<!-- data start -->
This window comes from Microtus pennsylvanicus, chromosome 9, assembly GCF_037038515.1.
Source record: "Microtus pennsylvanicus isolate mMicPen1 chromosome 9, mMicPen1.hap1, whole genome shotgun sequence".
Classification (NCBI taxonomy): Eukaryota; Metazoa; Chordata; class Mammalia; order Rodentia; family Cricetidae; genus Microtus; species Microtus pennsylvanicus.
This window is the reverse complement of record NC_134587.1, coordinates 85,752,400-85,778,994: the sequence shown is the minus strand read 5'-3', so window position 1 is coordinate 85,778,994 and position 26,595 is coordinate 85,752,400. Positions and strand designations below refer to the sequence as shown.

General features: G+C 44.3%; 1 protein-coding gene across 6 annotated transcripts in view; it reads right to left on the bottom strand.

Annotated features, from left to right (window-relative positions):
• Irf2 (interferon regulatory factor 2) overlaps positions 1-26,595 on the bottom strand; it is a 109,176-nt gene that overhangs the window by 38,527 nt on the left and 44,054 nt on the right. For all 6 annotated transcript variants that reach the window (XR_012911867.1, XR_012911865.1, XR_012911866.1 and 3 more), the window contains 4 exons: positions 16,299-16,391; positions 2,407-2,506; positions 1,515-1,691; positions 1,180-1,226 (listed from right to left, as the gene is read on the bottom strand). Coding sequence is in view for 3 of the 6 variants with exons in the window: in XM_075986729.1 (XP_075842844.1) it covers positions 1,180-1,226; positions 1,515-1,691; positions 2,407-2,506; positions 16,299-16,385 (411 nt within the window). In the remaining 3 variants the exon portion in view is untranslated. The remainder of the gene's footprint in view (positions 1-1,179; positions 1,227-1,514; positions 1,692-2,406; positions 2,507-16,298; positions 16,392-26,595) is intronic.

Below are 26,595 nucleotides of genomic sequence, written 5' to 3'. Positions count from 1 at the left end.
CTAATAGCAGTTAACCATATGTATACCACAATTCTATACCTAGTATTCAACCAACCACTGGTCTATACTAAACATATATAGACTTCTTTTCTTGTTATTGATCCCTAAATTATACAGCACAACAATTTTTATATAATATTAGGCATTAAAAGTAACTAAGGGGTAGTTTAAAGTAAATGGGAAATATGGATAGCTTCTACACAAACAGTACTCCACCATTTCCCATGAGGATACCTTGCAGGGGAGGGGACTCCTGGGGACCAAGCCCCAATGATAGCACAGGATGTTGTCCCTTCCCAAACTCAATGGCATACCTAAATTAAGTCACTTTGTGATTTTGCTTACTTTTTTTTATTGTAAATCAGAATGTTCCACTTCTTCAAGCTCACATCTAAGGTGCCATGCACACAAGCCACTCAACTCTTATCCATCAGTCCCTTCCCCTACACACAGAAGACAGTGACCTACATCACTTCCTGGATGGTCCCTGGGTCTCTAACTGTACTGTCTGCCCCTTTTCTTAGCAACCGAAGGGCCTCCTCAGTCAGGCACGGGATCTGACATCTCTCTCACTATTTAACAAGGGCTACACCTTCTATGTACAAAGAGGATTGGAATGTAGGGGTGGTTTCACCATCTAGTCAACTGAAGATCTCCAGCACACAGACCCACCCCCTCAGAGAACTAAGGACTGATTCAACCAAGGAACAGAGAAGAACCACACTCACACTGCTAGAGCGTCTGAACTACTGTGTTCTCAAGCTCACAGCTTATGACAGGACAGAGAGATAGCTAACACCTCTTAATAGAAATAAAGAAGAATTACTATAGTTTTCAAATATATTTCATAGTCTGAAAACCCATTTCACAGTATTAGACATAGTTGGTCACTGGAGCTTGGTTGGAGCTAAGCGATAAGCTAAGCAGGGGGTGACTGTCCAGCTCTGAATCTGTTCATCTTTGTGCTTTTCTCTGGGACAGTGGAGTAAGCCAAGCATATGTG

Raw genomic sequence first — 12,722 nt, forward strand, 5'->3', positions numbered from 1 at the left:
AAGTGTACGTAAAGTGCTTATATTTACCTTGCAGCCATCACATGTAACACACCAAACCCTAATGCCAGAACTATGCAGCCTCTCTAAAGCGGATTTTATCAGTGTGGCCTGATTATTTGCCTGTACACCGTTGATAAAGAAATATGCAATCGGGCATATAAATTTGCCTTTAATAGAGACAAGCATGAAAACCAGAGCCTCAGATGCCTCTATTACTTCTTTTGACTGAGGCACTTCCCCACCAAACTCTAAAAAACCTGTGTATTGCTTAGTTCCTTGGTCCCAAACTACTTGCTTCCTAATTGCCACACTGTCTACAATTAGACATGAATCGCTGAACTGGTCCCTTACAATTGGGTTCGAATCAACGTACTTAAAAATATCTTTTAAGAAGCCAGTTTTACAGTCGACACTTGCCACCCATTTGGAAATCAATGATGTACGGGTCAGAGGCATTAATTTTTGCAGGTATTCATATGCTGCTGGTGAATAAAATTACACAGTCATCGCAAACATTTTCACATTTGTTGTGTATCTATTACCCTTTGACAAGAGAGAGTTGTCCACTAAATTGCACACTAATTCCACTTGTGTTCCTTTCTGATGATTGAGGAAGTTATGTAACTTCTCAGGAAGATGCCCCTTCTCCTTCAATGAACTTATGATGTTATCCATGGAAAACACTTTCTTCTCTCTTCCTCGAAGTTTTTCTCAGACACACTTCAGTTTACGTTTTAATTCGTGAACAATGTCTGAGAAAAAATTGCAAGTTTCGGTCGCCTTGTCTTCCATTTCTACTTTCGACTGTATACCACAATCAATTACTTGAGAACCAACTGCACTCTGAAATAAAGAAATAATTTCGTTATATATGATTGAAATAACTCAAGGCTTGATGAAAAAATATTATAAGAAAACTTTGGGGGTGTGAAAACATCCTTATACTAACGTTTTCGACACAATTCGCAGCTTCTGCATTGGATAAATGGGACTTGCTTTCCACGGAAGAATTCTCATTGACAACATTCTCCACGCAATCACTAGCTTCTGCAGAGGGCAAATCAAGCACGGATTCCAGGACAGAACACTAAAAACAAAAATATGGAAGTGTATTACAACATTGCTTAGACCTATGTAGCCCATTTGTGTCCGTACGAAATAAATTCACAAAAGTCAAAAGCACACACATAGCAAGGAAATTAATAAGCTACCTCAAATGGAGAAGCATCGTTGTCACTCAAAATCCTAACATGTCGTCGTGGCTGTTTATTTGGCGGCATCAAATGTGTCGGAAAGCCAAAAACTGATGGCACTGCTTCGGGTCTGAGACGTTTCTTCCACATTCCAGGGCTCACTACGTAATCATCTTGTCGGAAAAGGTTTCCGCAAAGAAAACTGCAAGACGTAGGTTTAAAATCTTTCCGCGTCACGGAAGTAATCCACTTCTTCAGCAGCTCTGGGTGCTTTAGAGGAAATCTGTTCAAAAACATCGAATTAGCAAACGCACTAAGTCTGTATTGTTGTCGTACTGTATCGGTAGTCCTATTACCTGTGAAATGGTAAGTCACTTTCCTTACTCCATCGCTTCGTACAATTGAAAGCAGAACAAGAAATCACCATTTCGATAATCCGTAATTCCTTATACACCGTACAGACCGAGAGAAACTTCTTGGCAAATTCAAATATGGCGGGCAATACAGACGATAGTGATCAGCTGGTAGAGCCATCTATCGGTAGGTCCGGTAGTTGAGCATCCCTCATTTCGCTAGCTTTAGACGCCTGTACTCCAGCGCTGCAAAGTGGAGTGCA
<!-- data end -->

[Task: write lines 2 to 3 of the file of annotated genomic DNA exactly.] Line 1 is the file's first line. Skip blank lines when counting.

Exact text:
Source record: "Microtus pennsylvanicus isolate mMicPen1 chromosome 9, mMicPen1.hap1, whole genome shotgun sequence".
Classification (NCBI taxonomy): Eukaryota; Metazoa; Chordata; class Mammalia; order Rodentia; family Cricetidae; genus Microtus; species Microtus pennsylvanicus.